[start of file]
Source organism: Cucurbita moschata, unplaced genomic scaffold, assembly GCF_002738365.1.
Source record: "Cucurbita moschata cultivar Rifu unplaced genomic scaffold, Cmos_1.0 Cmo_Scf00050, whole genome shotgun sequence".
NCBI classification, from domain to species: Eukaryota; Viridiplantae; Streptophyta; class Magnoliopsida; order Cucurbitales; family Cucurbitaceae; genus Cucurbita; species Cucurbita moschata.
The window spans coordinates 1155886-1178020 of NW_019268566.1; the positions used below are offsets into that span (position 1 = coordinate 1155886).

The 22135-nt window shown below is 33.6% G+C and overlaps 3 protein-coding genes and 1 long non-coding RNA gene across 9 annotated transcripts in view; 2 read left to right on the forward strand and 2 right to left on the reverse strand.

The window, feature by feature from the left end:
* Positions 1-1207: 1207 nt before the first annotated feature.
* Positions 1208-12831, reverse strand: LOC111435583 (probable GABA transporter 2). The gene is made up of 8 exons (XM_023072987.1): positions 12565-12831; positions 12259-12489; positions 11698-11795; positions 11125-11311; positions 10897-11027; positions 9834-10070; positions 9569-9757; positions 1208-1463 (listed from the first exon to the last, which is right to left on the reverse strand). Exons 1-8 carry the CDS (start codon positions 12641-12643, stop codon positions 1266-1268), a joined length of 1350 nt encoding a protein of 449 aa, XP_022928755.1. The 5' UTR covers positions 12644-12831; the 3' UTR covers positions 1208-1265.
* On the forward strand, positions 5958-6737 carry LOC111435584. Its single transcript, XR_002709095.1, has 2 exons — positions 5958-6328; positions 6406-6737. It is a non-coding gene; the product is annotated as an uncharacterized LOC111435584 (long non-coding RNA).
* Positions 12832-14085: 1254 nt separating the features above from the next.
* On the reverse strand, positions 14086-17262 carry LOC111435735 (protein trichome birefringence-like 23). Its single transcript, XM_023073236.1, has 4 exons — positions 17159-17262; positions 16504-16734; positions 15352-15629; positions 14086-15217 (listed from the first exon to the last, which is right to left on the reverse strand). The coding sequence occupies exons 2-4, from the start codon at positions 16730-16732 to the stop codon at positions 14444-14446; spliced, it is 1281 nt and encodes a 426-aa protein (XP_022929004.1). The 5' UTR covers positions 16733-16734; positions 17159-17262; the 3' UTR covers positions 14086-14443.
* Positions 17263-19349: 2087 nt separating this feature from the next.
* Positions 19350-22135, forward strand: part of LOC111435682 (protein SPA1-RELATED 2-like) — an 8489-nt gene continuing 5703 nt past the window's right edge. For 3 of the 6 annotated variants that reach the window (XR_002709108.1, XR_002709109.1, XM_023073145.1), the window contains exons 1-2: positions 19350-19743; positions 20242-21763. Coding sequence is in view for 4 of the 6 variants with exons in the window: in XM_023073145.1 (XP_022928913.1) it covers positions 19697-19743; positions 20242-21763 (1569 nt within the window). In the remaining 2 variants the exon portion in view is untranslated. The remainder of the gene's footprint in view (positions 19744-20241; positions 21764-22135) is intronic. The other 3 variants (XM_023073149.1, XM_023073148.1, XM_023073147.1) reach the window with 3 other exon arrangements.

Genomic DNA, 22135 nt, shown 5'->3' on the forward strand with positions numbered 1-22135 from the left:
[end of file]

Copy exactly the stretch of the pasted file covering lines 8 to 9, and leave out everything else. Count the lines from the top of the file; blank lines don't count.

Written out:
* Positions 1208-12831, reverse strand: LOC111435583 (probable GABA transporter 2). The gene is made up of 8 exons (XM_023072987.1): positions 12565-12831; positions 12259-12489; positions 11698-11795; positions 11125-11311; positions 10897-11027; positions 9834-10070; positions 9569-9757; positions 1208-1463 (listed from the first exon to the last, which is right to left on the reverse strand). Exons 1-8 carry the CDS (start codon positions 12641-12643, stop codon positions 1266-1268), a joined length of 1350 nt encoding a protein of 449 aa, XP_022928755.1. The 5' UTR covers positions 12644-12831; the 3' UTR covers positions 1208-1265.
* On the forward strand, positions 5958-6737 carry LOC111435584. Its single transcript, XR_002709095.1, has 2 exons — positions 5958-6328; positions 6406-6737. It is a non-coding gene; the product is annotated as an uncharacterized LOC111435584 (long non-coding RNA).